by Blake Stilwell
There are many wonderful, renowned holiday movies out there. Everyone has their favorite. Some people grew up watching “It’s a Wonderful Life” every Christmas season. There are those who love the later classics, such as “A Christmas Story.” And a new generation is growing up loving more recent Christmas takes, like Will Ferrell’s “Elf.” For me, whenever someone talks about the perennial Christmas movie, “Die Hard” always comes to mind first. Not just because it is, in fact, a great Christmas movie (which is a post for another pop-culture themed blog), but my love for Reginald VelJohnson is well-documented.
Today, I’m taking a recipe from none of those, though I could really go for some Chinese food right now. No, this holiday, we’re taking a page from Judy Davis’ character Caroline Chasseur in the underrated 1994 Christmas comedy “The Ref,” with Denis Leary, Kevin Spacey and I was surprised to see John Scurti when I went back and watched it again for this post.
… some of you may better remember Scurti from his role as the beloved Lt. Shea on “Rescue Me.” Some others of you have seven seasons of great television to watch. Good thing binge watching on a snowy day is what the holiday season is all about nowadays. Go, loyal readers, and enjoy the butterscotch pudding that comes with it.
Denis Leary plays Gus, a burglar who has to lay low while he’s waiting for his partner to fix up an escape route away from the small New England town he just terrorized with break-ins. In order to dodge the road blocks and the local curfew, Gus takes the aforementioned Caroline and her husband Lloyd (Kevin Spacey) hostage in their home, but forces the family to play it cool while Caroline’s in-laws come over for Christmas dinner. The problem with the plan is that Gus has hijacked the most dysfunctional family in New England and is forced to rely on the discretion of his hostages and compliance of their a-hole relatives (including the mother-in-law, played beautifully by Glynis Johns), who find a lot of fault with Caroline’s flaws.
Everything almost reaches a breaking point at the Christmas dinner, which has a very Scandinavian theme (one of Caroline’s flaws is that she never finished anything she ever started, including a Scandinavian cooking class). The meal includes roast suckling pig, fresh baked Kringlors in a honey-pecan dipping sauce, seven-day old lutefisk, and lamb gookins.
The reason we’re making Kringlors today, despite the fact they sound more like an intergalactic space lord who is coming to enslave humanity than a baked treat, is because the holidays are the season of baked treats. Everyone has a different opinion on the main course at dinner, be it a ham, turkey or a giant fish stuffed with poison and left out for a week. Lamb
Coozins Gookins seem to be so extremely rare, that even the Internet has never heard of them. What I think everyone can agree on, however, is that baked goods of all kinds are welcome at any holiday party anywhere and the more, the merrier. We know you’ll make room for the Kringlors in your pop culture buffet line.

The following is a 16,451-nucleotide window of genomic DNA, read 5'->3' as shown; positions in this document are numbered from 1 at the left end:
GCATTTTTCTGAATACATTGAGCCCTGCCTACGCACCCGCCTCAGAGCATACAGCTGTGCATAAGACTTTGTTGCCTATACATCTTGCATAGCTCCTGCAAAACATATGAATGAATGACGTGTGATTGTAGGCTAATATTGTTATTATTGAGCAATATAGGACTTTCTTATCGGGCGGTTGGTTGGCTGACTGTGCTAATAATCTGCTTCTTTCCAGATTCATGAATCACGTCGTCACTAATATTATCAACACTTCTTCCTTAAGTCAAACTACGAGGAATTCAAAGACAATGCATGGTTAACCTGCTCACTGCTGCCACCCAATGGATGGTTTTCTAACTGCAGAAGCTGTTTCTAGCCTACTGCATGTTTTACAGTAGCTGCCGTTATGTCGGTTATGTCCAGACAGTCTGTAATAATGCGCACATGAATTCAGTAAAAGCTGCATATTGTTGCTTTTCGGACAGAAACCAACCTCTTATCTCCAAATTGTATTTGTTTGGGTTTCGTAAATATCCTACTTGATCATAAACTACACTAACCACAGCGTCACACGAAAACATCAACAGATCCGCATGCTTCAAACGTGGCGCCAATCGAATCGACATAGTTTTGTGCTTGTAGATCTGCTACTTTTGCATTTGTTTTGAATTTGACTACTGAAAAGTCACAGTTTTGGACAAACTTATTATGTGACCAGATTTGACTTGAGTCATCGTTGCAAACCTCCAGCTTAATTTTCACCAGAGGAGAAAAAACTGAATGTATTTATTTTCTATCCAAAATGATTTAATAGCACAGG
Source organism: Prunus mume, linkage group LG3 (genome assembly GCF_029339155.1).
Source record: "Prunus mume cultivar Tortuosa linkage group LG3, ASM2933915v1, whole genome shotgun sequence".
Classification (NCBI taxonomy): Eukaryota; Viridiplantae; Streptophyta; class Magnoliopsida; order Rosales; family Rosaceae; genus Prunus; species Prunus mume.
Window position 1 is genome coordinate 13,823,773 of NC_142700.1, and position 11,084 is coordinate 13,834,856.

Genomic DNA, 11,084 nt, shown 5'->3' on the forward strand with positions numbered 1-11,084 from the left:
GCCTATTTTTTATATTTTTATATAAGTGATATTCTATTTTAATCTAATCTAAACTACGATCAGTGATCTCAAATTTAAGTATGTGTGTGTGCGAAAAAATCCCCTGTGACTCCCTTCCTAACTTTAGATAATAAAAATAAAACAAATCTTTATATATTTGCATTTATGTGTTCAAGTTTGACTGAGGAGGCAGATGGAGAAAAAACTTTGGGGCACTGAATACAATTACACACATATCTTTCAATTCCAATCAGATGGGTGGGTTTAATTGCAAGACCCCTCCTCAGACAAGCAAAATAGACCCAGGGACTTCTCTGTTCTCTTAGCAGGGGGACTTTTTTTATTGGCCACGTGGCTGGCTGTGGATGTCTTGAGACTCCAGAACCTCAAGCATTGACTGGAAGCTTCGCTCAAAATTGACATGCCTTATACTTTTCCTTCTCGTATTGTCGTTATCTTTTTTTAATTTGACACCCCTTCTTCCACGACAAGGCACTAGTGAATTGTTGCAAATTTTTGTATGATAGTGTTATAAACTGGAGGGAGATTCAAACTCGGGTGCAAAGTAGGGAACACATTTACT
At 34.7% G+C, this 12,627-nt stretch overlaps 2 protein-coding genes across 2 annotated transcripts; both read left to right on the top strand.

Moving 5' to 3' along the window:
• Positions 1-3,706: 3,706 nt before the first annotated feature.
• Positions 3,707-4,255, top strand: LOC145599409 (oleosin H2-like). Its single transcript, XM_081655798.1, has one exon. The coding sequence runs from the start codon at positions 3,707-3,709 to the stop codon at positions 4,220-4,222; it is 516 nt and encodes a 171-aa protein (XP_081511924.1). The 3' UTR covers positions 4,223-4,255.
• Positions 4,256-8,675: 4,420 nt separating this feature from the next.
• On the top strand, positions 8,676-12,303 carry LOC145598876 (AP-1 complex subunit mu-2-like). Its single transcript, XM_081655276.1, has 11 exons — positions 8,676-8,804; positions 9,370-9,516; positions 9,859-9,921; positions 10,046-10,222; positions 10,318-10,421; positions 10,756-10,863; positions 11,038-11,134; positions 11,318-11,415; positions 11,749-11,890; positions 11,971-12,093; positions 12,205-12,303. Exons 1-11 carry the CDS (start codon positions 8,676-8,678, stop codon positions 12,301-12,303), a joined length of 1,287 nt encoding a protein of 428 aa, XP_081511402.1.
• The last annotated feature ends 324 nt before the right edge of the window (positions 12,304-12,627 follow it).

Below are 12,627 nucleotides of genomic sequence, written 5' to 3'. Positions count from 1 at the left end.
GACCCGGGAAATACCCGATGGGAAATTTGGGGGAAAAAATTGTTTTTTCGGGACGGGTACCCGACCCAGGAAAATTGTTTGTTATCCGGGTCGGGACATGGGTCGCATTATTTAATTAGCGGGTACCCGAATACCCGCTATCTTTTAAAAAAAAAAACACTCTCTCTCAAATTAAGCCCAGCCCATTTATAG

Or you can jump a little forward in “The Ref” and see the Orange Marzipan Cake with Creme de Menthe and Lime Zest.
Kringlors are dessert in three parts. This recipe comes from “The Superbly Swedish Cookbook.”
½ cup butter
1 cup flour
1 tablespoon water
Mix together (like pie crust) cutting the butter in with 2 butter knives. Then finish mixing with your hands. Pat out very thick (1/4”) on an ungreased cookie sheet. Set aside.
½ cup butter
1 cup water
1 cup flour
3 eggs beaten (see note on this)
1 teaspoon almond extract
In a saucepan heat butter and water to the boiling point. Remove from heat, add flour and add 1 beaten egg at a time, stirring after each (The texture will be unique). Add almond extract and stir well. Spread the mixture on the dough on cookie sheet, fairly close to the edges. Bake at 400° for 45 minutes.
1 cup powdered sugar
1 tablespoon butter, softened
1/2 teaspoon almond extract
Mix together all ingredients until smooth, and spread on pastry as icing. Serve warm or cold, cutting in half the long way and then diagonally to make pretty strips. In the film, Caroline made them into pretzel shapes, which is my personal specialty, having worked two summers at Auntie Anne’s Pretzels as a teenager.
The Honey-Pecan Sauce is much easier to make, and where better to get the recipe than the American National Honey Board?
- 1-1/2 cups – vanilla flavored Greek style yogurt
- 1/4 cup – chopped pecans, lightly toasted
- 1/2 cup – Sage honey
- 1 teaspoon – ground cinnamon
Combine all sauce ingredients in a blender or processor and blend until smooth. Reserve chilled. Also, I recommend real honey, and maybe throw in some of the almond extract for a nuttier flavor.
And now you can have something to talk about at the family holiday party, where most of us end up looking somewhat frazzled if we don’t.